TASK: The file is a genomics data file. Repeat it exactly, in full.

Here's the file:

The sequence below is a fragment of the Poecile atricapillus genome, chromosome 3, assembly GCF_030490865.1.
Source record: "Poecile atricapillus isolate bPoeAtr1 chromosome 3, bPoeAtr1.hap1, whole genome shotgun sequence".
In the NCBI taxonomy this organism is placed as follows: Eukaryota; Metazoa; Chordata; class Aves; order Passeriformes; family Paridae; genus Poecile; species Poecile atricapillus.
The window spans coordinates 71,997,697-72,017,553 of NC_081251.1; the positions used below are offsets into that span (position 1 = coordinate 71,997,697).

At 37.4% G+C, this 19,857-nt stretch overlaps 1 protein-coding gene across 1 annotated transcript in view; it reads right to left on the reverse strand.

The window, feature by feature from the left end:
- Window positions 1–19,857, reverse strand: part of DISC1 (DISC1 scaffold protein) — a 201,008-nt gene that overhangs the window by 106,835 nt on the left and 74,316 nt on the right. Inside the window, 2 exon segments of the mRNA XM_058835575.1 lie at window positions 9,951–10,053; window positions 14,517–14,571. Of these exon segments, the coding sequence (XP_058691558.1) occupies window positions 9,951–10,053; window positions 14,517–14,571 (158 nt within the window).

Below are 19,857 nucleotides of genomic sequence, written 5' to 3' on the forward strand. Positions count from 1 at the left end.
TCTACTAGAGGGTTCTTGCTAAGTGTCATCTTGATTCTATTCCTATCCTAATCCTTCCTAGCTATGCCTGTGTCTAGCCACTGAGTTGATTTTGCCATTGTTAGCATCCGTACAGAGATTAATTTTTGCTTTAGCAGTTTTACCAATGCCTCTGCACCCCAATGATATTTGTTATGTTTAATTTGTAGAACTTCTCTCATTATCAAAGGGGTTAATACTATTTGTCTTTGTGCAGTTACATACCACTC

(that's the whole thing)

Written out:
The sequence below is a fragment of the Poecile atricapillus genome, chromosome 3, assembly GCF_030490865.1.
Source record: "Poecile atricapillus isolate bPoeAtr1 chromosome 3, bPoeAtr1.hap1, whole genome shotgun sequence".
In the NCBI taxonomy this organism is placed as follows: Eukaryota; Metazoa; Chordata; class Aves; order Passeriformes; family Paridae; genus Poecile; species Poecile atricapillus.
The window spans coordinates 71,997,697-72,017,553 of NC_081251.1; the positions used below are offsets into that span (position 1 = coordinate 71,997,697).

At 37.4% G+C, this 19,857-nt stretch overlaps 1 protein-coding gene across 1 annotated transcript in view; it reads right to left on the reverse strand.

The window, feature by feature from the left end:
- Window positions 1–19,857, reverse strand: part of DISC1 (DISC1 scaffold protein) — a 201,008-nt gene that overhangs the window by 106,835 nt on the left and 74,316 nt on the right. Inside the window, 2 exon segments of the mRNA XM_058835575.1 lie at window positions 9,951–10,053; window positions 14,517–14,571. Of these exon segments, the coding sequence (XP_058691558.1) occupies window positions 9,951–10,053; window positions 14,517–14,571 (158 nt within the window).

Below are 19,857 nucleotides of genomic sequence, written 5' to 3' on the forward strand. Positions count from 1 at the left end.
TCTACTAGAGGGTTCTTGCTAAGTGTCATCTTGATTCTATTCCTATCCTAATCCTTCCTAGCTATGCCTGTGTCTAGCCACTGAGTTGATTTTGCCATTGTTAGCATCCGTACAGAGATTAATTTTTGCTTTAGCAGTTTTACCAATGCCTCTGCACCCCAATGATATTTGTTATGTTTAATTTGTAGAACTTCTCTCATTATCAAAGGGGTTAATACTATTTGTCTTTGTGCAGTTACATACCACTC